The Kruger National Park and its private concessions is one of the finest game reserves in Africa, a vast wilderness of thorn trees, prolific game and sub-tropical heat.
The Kruger National Park is one of the finest game reserves in Africa. It offers a vast wilderness of thorn trees, prolific game and sub-tropical heat. It stretches some 400km from north to south along the border between South Africa and Mozambique. Thus making it the largest game reserve in South Africa.
The Kruger Park is home to the Big Seven – elephant, lion, leopard, buffalo, rhino, cheetah and wild dog. It is also home to an abundance of smaller, equally fascinating animals and birds.
It can be divided into three distinct areas. The southern area from Skukuza to the southern border of the Kruger Park is busy and game-rich. The slightly more remote central Kruger Park between Skukuza and Letaba also offers good game-viewing and fewer vehicles. Finally the wild far northern Kruger Park with the Makulele private concession has less game density but the scenery and authentic sense of wilderness more than makes up for it.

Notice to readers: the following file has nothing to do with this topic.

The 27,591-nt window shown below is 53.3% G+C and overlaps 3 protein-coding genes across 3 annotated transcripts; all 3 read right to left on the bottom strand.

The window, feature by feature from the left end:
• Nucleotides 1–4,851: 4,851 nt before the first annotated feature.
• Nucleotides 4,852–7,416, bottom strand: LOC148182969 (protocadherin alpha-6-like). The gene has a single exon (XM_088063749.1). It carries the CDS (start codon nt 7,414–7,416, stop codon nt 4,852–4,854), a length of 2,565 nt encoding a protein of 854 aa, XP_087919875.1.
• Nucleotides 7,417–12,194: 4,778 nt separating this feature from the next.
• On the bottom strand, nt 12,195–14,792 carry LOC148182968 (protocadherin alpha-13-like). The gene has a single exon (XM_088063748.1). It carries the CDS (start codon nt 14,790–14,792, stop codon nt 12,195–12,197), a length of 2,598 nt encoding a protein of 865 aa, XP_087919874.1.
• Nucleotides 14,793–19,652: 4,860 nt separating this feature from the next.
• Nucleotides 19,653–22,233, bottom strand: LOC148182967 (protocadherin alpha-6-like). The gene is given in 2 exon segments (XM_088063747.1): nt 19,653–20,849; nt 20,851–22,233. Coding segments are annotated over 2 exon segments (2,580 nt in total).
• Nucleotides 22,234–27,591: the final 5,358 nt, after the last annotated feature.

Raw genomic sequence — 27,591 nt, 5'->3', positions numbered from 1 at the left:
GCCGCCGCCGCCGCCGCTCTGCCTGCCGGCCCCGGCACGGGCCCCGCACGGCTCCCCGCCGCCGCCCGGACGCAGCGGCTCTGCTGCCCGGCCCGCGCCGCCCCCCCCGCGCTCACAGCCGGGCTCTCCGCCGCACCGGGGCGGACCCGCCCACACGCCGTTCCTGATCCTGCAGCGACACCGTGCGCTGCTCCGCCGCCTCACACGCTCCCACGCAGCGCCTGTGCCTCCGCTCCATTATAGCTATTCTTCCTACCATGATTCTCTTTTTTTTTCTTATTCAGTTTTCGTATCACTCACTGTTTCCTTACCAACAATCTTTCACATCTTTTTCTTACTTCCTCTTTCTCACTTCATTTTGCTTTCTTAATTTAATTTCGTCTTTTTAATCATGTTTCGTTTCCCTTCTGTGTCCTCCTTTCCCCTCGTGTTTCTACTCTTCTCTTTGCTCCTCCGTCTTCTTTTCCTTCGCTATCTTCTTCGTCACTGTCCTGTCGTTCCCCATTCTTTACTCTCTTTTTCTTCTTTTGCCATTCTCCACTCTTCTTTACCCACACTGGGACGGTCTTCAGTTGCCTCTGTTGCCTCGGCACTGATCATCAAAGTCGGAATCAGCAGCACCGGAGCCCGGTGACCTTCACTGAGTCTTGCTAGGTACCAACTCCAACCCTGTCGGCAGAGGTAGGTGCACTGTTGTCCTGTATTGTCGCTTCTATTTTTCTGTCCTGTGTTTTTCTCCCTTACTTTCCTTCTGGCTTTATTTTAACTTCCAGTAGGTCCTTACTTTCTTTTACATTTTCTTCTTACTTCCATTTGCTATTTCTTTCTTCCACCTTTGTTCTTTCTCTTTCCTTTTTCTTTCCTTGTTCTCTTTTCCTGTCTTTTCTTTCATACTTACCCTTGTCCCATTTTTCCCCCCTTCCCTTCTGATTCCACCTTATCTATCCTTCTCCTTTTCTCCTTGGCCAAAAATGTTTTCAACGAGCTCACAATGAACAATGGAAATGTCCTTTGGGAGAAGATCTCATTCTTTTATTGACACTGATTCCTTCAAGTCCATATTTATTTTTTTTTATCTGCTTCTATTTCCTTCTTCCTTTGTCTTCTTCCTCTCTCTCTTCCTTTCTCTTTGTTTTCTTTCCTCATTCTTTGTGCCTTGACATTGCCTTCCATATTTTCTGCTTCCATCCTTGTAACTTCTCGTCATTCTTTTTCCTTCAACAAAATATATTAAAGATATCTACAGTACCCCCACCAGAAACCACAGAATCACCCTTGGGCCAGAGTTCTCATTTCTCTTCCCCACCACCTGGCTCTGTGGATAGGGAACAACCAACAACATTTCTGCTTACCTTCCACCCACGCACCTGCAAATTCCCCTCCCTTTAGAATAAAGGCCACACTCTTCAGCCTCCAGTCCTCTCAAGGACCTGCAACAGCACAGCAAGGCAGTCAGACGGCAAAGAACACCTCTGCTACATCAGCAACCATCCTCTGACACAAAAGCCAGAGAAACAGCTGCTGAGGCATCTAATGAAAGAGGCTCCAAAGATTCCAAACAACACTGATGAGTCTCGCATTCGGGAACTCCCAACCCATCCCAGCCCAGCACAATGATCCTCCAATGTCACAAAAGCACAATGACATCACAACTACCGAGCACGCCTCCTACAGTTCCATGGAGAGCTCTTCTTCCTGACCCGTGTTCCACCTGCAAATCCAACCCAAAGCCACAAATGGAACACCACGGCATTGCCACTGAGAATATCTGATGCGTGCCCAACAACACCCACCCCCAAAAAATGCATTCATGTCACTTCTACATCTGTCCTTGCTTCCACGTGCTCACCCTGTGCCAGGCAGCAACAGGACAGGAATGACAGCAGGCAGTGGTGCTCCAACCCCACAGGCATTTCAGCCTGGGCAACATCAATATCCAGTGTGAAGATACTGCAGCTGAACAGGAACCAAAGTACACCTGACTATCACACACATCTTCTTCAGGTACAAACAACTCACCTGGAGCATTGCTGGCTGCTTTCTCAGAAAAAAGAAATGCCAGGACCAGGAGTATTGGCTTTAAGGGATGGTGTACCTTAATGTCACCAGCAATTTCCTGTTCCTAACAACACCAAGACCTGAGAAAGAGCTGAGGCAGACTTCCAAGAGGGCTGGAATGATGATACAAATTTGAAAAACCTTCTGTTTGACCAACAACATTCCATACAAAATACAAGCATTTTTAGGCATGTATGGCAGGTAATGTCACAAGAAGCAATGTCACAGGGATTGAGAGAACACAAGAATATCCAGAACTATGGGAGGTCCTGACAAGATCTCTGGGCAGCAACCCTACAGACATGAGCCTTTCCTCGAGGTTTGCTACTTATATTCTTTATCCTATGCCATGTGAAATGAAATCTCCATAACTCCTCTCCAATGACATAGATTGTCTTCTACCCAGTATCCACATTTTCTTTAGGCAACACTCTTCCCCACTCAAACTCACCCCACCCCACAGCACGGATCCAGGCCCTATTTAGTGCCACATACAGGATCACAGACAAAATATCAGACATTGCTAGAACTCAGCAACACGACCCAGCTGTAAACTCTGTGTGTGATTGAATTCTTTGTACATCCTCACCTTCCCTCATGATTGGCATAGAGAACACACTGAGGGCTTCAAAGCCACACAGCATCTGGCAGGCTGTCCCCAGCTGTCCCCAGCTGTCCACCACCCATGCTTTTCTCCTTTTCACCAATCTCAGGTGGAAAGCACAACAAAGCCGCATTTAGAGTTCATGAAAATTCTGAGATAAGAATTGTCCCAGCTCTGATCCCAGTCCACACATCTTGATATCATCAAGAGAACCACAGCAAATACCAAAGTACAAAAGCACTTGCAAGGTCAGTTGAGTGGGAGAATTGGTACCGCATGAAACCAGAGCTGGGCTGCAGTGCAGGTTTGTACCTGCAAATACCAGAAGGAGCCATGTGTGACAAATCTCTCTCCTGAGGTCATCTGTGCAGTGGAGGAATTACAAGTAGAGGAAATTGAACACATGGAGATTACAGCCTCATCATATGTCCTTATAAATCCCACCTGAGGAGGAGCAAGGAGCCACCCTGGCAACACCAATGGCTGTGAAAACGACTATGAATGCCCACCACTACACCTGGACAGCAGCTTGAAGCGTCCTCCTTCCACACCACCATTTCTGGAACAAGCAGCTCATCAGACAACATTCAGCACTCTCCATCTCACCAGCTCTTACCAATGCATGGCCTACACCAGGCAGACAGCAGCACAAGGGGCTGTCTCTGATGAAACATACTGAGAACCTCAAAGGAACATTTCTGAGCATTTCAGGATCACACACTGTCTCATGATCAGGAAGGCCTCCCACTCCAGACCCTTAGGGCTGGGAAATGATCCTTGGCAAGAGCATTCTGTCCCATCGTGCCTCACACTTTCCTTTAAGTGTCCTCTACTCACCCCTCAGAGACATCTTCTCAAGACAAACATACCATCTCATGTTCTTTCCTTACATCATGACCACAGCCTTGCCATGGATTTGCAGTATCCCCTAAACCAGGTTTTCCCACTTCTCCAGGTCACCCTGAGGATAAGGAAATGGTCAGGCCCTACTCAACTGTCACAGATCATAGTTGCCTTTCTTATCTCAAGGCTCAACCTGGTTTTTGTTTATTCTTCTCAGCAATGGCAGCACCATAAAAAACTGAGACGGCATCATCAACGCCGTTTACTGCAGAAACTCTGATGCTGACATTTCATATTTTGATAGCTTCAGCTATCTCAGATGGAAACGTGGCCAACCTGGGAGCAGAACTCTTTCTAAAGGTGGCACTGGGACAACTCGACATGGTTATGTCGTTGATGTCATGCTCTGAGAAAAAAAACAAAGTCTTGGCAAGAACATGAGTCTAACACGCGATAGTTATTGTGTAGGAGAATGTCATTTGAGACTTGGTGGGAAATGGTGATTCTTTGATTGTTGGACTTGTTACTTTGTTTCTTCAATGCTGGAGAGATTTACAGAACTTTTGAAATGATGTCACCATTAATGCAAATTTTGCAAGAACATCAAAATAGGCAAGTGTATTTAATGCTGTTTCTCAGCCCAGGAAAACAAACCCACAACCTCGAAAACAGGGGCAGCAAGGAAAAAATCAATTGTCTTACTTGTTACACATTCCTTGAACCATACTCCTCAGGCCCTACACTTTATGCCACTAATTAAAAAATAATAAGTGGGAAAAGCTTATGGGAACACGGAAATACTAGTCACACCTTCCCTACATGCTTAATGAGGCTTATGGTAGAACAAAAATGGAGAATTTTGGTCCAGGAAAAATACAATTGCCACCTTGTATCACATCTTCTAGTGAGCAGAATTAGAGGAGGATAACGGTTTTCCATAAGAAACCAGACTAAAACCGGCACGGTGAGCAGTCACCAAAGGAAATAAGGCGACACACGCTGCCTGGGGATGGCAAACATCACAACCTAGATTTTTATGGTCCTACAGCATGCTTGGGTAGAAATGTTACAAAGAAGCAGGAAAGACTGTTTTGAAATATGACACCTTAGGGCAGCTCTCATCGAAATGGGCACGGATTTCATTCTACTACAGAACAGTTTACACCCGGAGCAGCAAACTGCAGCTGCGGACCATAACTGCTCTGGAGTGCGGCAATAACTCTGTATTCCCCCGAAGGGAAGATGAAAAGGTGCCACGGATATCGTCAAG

The Kruger National Park also has open borders (ie. no fences) with the adjacent private game reserves of the Sabi Sands, Timbavati & Manyeleti. (The Kruger Park and its adjacent private game reserves is referred to by the safari trade as the “Greater Kruger Park’.)
Several luxurious private safari concessions operate within the Kruger National Park. These safari lodges offer a private safari experience within the Kruger National Park itself. All offer early morning and evening game drives in open 4×4 vehicles. Unlike the traditional Kruger restcamps, these private safari lodges can conduct night drives after the park gates are closed. Occasionally they can go off-road to Big Five sightings such as lion or leopard.
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Lion Sands Narina Lodge was THE find of the safari as I had always wondered about the game-viewing in this Kruger Park concession. I stayed at Narina and also visited Tinga Lodge.
I preferred Narina Lodge because its the lighter, more romantic décor, but both were really super in style and ambience, each with a stunning setting on the Sabie river.
As the game-viewing was pretty good in their own concession, my guide said that they very rarely needed to go out into the open roads of the Kruger. Thus their game vehicles were completely open to the sides. We enjoy a stunning encounter with a leopard conserving its prey in a tree. However they now have the flexibility to be able to go into the Sabi Sands (via a private ‘gate’) if there is a particularly good sighting. We did this just to see a pack of wild dogs which was just within the Sabi sands.